Kenneth Schermerhorn, Longtime Nashville Symphony Conductor, Dies at 75

Classic Arts News   Kenneth Schermerhorn, Longtime Nashville Symphony Conductor, Dies at 75
Kenneth Schermerhorn, music director of the Nashville Symphony since 1983, died early yesterday morning, the orchestra announced. He was 75 and had suffered from non-Hodgkin's lymphoma.

During his 22-year tenure with the Nashville Symphony, Schermerhorn dramatically raised the orchestra's profile, leading it on tours, recordings, and on television. In a long career, he also served as music director of American Ballet Theatre, Milwaukee Symphony, New Jersey Symphony, and Hong Kong Philharmonic.

Born in Schenectady, New York, Schermerhorn studied clarinet, violin, and trumpet as a child and began performing professionally as a teenager. After attending the New England Conservatory of Music, he played trumpet in several orchestras, including the Boston Symphony.

In 1950, Schermerhorn was drafted into the army, where he was appointed to his first conducting position, as music director of the U.S. Seventh Army Symphony Orchestra. After leaving the service, he studied conducting with Leonard Bernstein at Tanglewood, and in 1957, at age 28, was appointed music director of American Ballet Theatre. While with the company, he also served as an assistant conductor at the New York Philharmonic under Bernstein's leadership, and as music director of the New Jersey Symphony.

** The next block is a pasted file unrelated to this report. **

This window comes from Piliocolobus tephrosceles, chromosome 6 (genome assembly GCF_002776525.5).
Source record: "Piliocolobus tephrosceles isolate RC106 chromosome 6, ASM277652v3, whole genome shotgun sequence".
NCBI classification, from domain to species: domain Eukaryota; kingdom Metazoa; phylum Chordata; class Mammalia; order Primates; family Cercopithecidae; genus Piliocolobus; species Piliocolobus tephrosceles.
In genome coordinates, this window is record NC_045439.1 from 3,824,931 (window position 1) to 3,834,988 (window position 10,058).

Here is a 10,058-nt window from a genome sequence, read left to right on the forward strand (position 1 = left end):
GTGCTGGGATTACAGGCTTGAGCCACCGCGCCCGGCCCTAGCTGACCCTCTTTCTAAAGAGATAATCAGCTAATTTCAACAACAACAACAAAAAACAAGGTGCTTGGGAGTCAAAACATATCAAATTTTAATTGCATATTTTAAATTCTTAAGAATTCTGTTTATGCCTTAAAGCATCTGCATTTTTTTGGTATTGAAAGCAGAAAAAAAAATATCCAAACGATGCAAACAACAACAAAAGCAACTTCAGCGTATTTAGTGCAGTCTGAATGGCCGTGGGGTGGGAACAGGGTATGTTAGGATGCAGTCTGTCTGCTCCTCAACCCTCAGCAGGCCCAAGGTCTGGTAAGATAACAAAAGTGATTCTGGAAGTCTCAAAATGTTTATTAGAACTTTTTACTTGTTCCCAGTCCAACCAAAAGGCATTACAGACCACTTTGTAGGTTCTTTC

Schermerhorn left ABT in 1968 to become music director of the Milwaukee Symphony. In 12 years in Milwaukee, he set a pattern that would be repeated in Nashville, leading the orchestra in its Carnegie Hall debut and on national and international tours.

In 1982, Schermerhorn was asked to assist the Nashville Symphony in its search for a new conductor.

"I was on the selection committee at the time," board chair Martha Ingram said yesterday. "Kenneth Schermerhorn brought such excitement to the orchestra and to the audience, and I remember asking him, 'Why don't we just hire you?' And he smiled as if he liked the idea. The rest is history."

A memorial service will be held at War Memorial Auditorium in Nashville on a date to be announced.

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